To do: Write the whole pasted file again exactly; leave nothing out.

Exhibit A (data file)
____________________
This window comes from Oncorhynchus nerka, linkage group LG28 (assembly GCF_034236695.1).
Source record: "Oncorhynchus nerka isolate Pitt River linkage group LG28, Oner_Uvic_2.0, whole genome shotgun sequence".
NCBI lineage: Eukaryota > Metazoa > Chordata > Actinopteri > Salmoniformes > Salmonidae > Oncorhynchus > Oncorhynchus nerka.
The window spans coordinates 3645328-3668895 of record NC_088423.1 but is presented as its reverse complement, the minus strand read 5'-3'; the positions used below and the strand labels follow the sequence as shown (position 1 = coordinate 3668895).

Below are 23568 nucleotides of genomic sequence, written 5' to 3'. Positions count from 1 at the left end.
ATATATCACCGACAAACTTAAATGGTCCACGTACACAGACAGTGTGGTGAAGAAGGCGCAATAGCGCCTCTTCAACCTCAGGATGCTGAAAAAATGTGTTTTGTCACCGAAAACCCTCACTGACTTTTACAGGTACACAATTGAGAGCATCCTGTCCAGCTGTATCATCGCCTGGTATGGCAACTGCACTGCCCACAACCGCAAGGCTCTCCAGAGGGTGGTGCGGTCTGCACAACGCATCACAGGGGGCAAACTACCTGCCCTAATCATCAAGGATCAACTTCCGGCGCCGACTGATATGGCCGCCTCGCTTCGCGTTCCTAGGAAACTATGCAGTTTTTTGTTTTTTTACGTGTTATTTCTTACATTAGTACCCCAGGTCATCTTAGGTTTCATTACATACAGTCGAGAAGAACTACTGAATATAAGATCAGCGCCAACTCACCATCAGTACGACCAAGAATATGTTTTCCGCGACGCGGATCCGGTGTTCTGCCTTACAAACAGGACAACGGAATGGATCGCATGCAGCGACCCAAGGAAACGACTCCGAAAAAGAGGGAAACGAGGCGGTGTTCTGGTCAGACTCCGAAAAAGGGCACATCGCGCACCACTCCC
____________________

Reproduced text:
This window comes from Oncorhynchus nerka, linkage group LG28 (assembly GCF_034236695.1).
Source record: "Oncorhynchus nerka isolate Pitt River linkage group LG28, Oner_Uvic_2.0, whole genome shotgun sequence".
NCBI lineage: Eukaryota > Metazoa > Chordata > Actinopteri > Salmoniformes > Salmonidae > Oncorhynchus > Oncorhynchus nerka.
The window spans coordinates 3645328-3668895 of record NC_088423.1 but is presented as its reverse complement, the minus strand read 5'-3'; the positions used below and the strand labels follow the sequence as shown (position 1 = coordinate 3668895).

Below are 23568 nucleotides of genomic sequence, written 5' to 3'. Positions count from 1 at the left end.
ATATATCACCGACAAACTTAAATGGTCCACGTACACAGACAGTGTGGTGAAGAAGGCGCAATAGCGCCTCTTCAACCTCAGGATGCTGAAAAAATGTGTTTTGTCACCGAAAACCCTCACTGACTTTTACAGGTACACAATTGAGAGCATCCTGTCCAGCTGTATCATCGCCTGGTATGGCAACTGCACTGCCCACAACCGCAAGGCTCTCCAGAGGGTGGTGCGGTCTGCACAACGCATCACAGGGGGCAAACTACCTGCCCTAATCATCAAGGATCAACTTCCGGCGCCGACTGATATGGCCGCCTCGCTTCGCGTTCCTAGGAAACTATGCAGTTTTTTGTTTTTTTACGTGTTATTTCTTACATTAGTACCCCAGGTCATCTTAGGTTTCATTACATACAGTCGAGAAGAACTACTGAATATAAGATCAGCGCCAACTCACCATCAGTACGACCAAGAATATGTTTTCCGCGACGCGGATCCGGTGTTCTGCCTTACAAACAGGACAACGGAATGGATCGCATGCAGCGACCCAAGGAAACGACTCCGAAAAAGAGGGAAACGAGGCGGTGTTCTGGTCAGACTCCGAAAAAGGGCACATCGCGCACCACTCCC